At any rate, given what Morwen just said regarding Scandinavian stories, etc., it seems very plausible.

edited 28th Feb '13 4:11:07 AM by ArsThaumaturgis

 6883 chihuahua 0, Thu, 28th Feb '13 2:10:21 PM from Standoff, USA Relationship Status: I'm in love with my car
Writer's Welcome Wagon
I'm writing something for the SCP Foundation.

Read through this (currently at "Rabbit-Skinned Magician's Hat). What is your reaction on it? How do you think it can be improved to be more interesting or scary.

This post has been blanked upon request.

edited 21st Dec '13 12:07:34 PM by BestOf

I'd say I'm being refined

Into the web I descend

Killing those I've left behind

I have been Endarkened
Shadowed Philosopher
By the initial, untrained assessment, sure. I don't imagine that by quick eye you'd be able to tell any more than "bitten to death", and that's obviously going to suggest animals. The first trained coroner to look at it with any rigor will pick it up, though.
Shinigan (Naruto fanfic)
[up] And even then, it depends how closely the person looks; for even to an untrained eye, a human bite marks looks very distinctive and would be hard to be mistaken for anything but a human bite mark.

Example of a human bite mark

edited 28th Feb '13 5:47:53 PM by peasant

 
Shadowed Philosopher
That being said, it would take really unusual circumstances for a human to actually bite someone to death; the first instinct of a human is always going to be some other attack, probably beating or kicking. (And also, a bite mark that actually killed someone would necessarily have removed a lot of flesh and/or bled a lot; it might well not end up being so distinctively human-looking.)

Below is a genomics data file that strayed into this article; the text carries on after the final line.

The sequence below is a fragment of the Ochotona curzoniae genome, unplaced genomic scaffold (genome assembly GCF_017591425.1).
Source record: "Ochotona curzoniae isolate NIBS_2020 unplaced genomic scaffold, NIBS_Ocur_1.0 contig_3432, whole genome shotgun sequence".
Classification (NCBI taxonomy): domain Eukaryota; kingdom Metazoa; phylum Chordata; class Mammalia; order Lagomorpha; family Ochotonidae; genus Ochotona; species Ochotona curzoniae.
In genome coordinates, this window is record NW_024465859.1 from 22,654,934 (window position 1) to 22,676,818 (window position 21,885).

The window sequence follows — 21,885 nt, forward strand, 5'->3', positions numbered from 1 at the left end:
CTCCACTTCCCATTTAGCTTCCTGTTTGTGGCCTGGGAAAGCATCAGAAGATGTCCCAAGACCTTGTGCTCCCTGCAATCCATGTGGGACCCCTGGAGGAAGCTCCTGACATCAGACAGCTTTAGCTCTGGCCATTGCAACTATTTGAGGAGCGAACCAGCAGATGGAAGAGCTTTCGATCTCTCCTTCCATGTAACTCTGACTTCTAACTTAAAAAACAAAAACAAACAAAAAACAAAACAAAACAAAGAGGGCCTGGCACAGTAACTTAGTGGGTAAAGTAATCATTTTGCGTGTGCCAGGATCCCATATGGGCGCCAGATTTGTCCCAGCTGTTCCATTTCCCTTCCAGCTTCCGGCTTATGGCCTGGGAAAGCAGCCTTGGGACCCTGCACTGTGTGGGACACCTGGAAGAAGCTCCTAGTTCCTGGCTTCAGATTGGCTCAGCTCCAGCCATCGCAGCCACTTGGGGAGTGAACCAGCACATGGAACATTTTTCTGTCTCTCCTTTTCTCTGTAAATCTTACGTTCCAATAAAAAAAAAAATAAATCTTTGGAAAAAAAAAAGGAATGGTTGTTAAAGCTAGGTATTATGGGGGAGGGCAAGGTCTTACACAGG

Shinigan (Naruto fanfic)
Quick one: When you're in a plane, you can see a sort of "sea of clouds" effect at cruising altitude. How high is that, precisely? Not cruising altitude, the clouds. Specifically, I have a six-hundred and fifty meter tall building, and I want to know if someone would see that from the top floors.
 6889 Noaqiyeum, Thu, 28th Feb '13 7:37:22 PM from Ockham Asylum Relationship Status: Showing feelings of an almost human nature
the it-thingy
It really depends on the location and the day.

However, the Empire State Building is a mere 381 metres at roof-level and regularly above-the-weather, so I'm pretty sure you should have no problems with plausibility.

edited 28th Feb '13 7:38:56 PM by Noaqiyeum

Go and get your riot gear! Swing your partner all around -
We'll be dancing on the cinders as the town is burning down!
Shadowed Philosopher
The height of clouds is wildly variable depending on the cloud. They might be nearly as high as the plane's cruising (40, 000 feet, maybe) or anywhere down to actual ground level. So you can do pretty much what you want there.
Shinigan (Naruto fanfic)
 6891 Morwen Edhelwen, Fri, 1st Mar '13 3:29:19 AM from Sydney, Australia
Tolkien freak
If a parent let their child run around barefoot all the time would that be considered neglect?

edited 1st Mar '13 3:32:13 AM by MorwenEdhelwen

The road goes ever on. -Tolkien
Depends on era, location and culture. What counts as "neglect" is generally a reflection of social norms and the standards a parent is expected to meet in the rearing of a child.

So if in your setting, it is unusual for a child (or person in general) to go barefoot, the parent has the means to provide footwear, AND running around barefoot is potentially harmful (e.g. roads, rocky terrain, etc); then probably yes.

edited 1st Mar '13 5:46:46 AM by peasant

 
 6893 Marq FJA, Fri, 1st Mar '13 6:42:49 AM from Saudi Arabia Relationship Status: Shipping fictional characters
O' Allah, save Egypt
Fair warning: The following contains stuff that may be too squicky in a Nightmare Fuel / Nausea Fuel sort of squicky.